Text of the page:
Types of road and street
- Roads are essentially highways whose main function is accommodating the movement of motor traffic.
- Streets are typically lined with buildings and public spaces, and while movement is still a key function, there are several others, of which the place function is the most important.
 Balancing ‘place’ and ‘movement’
‘Place’ and ‘movement’ are the two fundamental components of street design, with place being given priority above movement. The SCOTS National Roads Development Guide (NRDG) defines this relationship as:
- ‘Place status denotes the significance of a street, junction or part of a street and therefore consideration of place is considered critical in the design of good transport networks.’
- ‘Movement is activity and can be expressed in terms of traffic volume and strategic importance of the street, or section of that street, it also considers other street users such as pedestrians and cyclists.’
All roads and streets should be planned and designed from this perspective. For example, Designing Streets (2010) explains that defining the relative importance of particular streets/roads in terms of place and movement functions should inform subsequent design choices.
- Motorways: High movement function, low place function.
- High streets: Medium movement function, high place function.
- Residential streets: Low to medium movement function, medium to high place function.
When engineers design streets, there are a range of minimum standards required to guide safe and efficient passage for various types of street users.
Manual for Streets (2007) explains that street character types in new residential developments should be determined by the relative importance of both their place and movement functions. The NRDG also state that a street layout which fails to recognise the street character types and frequency of its users is also likely to fail with regard to the wider structure of the street network.
Any street, whilst considering place before movement, must balance all associated functions and considerations to deliver a sustainable and adaptable outcome.
These provide for major traffic movement between centres of population and economic activity on a national and regional level.
Within urban boundaries these link traffic from strategic roads to residential streets or industrial roads. They include ‘arterial’ through routes and mixed-use, multi-functional ‘high streets’ (at least in part along their length), providing access to properties as well as other amenities. Likely to be public transport routes they require a careful balance of place and movement when improving or connecting into with new development.
 Residential streets
Provide access to properties and through routes within a residential area. As secondary connectors they are much less likely to be public transport routes.
 Residential and service lanes
These solely provide access to properties within a residential area. These tertiary streets could be mews, vennels, or courtyards.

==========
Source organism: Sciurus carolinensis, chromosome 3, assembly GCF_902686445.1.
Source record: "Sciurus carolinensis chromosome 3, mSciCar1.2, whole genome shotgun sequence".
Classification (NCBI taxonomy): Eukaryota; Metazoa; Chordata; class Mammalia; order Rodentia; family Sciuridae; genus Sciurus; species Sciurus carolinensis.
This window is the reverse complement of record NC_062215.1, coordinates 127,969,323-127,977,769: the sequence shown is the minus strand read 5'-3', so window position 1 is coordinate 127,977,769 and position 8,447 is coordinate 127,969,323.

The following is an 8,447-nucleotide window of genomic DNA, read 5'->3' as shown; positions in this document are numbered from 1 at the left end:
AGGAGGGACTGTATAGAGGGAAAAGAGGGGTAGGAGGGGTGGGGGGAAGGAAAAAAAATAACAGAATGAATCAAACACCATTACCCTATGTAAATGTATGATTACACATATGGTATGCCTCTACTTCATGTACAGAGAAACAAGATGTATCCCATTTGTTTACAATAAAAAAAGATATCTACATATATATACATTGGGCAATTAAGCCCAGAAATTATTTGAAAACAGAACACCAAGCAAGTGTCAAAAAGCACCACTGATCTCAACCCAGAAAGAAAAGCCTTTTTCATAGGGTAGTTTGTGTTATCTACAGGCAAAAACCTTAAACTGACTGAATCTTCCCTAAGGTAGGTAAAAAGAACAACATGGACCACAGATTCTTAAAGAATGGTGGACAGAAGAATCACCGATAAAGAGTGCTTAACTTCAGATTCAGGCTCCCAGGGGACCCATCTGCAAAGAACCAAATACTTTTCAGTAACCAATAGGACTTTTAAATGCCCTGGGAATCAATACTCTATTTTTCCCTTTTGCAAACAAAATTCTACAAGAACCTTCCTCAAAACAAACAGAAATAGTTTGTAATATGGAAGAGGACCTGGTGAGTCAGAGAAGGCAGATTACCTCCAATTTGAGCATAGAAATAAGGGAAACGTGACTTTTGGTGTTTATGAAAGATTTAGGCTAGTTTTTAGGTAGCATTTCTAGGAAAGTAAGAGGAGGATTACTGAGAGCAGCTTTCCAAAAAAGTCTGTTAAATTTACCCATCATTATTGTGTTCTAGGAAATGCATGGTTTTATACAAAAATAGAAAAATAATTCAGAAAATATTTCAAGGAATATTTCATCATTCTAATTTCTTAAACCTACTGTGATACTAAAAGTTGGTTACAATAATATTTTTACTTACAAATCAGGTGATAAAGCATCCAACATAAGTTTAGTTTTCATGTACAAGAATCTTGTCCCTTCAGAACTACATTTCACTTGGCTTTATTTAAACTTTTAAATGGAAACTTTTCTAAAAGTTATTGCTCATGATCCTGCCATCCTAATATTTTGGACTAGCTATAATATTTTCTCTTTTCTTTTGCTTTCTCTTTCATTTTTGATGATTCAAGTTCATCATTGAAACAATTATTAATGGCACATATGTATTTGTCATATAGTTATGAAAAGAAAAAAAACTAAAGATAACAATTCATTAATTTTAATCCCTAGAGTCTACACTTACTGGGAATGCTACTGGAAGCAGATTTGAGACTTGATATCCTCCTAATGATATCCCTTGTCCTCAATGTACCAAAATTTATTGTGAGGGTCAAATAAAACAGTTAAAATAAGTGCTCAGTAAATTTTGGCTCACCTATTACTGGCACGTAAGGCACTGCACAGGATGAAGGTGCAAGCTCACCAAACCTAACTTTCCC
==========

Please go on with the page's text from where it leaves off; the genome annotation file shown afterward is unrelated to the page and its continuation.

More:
Link multi-functional industrial/commercial premises and associated parking and service areas to main or strategic roads. When within urban boundaries some elements of Designing Streets may be applied, dependent on context and an assessment of future adaptability, but the balance is towards vehicle movement.
Other routes, not for motor vehicles include:
- Footways: A pedestrian route that adjoins a carriageway.
- Footpaths: A pedestrian route not adjoining a carriageway.
- Cycleways: A cyclist route that adjoins a carriageway.
- Cycle track: A cyclist route not adjoining a carriageway.
- Shared surfaces: Low trafficked single level street that serves a range of user types, normally limited to residential streets where traffic speeds do not exceed 10 mph.
 Primary Route Network (PRN)
The PRN, in England, designates roads between places of traffic importance across the UK, with the aim of providing easily identifiable routes to access the whole of the country (DfT, 2012). The PRN is constructed from a series of locations (primary destinations) selected by the Department for Transport, which are then linked by roads (primary routes) selected by the local highway authority.
The PRN is a devolved matter. Several primary routes run between England and Scotland or England and Wales, meaning cooperation between highways bodies across borders is required. The criteria for defining a primary destination are purposefully flexible, in order to allow the PRN to serve the whole of the country.
All primary routes consist of an A road or sequence of A roads, forming a continuous route between two primary destinations. All UK roads (excluding motorways) fall into the following four categories:
 Classified unnumbered
Smaller roads intended to connect together unclassified roads with A and B roads, and often linking a housing estate or a village to the rest of the network. Similar to ‘minor roads’ on an Ordnance Survey map and sometimes known unofficially as C roads.
This article was first published by ICE on 30 March 2016 as ‘Which highway and why? An overview of roads, streets and their purpose’. Written by Adam Kirkup.
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